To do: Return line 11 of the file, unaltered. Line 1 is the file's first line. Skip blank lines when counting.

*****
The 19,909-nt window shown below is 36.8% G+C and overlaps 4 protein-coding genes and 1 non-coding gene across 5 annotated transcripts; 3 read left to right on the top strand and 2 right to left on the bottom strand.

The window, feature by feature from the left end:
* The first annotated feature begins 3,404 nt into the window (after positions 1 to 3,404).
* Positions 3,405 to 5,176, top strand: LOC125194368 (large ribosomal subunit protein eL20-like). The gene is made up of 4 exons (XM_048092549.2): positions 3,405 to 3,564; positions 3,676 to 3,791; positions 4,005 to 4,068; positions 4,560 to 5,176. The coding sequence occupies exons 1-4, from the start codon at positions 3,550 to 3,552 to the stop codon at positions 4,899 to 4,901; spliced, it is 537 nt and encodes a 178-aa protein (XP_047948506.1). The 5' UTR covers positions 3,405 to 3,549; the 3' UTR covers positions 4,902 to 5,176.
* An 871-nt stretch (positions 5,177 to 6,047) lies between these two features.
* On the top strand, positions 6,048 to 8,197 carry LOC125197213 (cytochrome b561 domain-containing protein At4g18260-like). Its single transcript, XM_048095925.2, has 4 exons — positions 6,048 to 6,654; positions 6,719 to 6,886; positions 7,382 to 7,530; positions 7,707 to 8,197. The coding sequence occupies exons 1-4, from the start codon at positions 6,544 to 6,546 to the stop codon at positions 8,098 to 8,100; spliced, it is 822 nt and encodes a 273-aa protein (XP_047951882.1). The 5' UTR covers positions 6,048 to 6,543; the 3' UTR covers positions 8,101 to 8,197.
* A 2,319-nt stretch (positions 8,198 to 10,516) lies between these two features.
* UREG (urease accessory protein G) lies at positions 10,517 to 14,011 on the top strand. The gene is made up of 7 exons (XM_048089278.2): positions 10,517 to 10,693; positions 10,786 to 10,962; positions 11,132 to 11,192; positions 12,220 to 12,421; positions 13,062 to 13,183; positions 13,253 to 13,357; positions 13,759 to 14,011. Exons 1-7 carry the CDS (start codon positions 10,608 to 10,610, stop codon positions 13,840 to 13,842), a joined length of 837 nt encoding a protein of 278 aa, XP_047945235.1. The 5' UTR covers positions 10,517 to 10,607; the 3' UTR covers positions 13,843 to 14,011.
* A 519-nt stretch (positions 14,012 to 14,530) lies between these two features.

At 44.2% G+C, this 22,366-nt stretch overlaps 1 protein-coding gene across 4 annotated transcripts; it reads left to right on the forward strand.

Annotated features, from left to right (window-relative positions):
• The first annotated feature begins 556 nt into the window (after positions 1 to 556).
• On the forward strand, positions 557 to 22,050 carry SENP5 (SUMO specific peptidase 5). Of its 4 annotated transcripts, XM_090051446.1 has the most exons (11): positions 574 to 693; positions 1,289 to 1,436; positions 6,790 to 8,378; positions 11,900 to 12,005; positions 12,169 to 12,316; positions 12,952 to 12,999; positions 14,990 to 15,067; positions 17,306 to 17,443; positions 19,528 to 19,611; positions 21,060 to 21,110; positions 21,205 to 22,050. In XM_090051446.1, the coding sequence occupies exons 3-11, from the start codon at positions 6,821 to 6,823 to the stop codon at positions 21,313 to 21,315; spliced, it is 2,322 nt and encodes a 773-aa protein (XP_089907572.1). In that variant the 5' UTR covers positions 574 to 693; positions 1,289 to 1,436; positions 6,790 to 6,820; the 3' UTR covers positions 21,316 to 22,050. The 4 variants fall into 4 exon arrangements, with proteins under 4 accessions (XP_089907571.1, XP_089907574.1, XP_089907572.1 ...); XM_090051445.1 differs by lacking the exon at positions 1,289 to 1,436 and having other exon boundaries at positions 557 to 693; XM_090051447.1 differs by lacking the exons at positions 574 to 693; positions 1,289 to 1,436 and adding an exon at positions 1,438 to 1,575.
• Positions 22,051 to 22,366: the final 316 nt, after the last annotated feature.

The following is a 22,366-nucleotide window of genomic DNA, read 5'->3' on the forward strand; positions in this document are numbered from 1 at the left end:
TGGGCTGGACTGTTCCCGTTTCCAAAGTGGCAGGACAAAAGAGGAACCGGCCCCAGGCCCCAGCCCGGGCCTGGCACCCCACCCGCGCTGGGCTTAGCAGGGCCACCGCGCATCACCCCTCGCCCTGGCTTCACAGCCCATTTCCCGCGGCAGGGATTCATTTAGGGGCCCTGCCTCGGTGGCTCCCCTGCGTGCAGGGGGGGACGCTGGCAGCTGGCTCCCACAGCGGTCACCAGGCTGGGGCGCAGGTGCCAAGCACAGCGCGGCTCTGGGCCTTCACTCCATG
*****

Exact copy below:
Annotated features, from left to right (window-relative positions):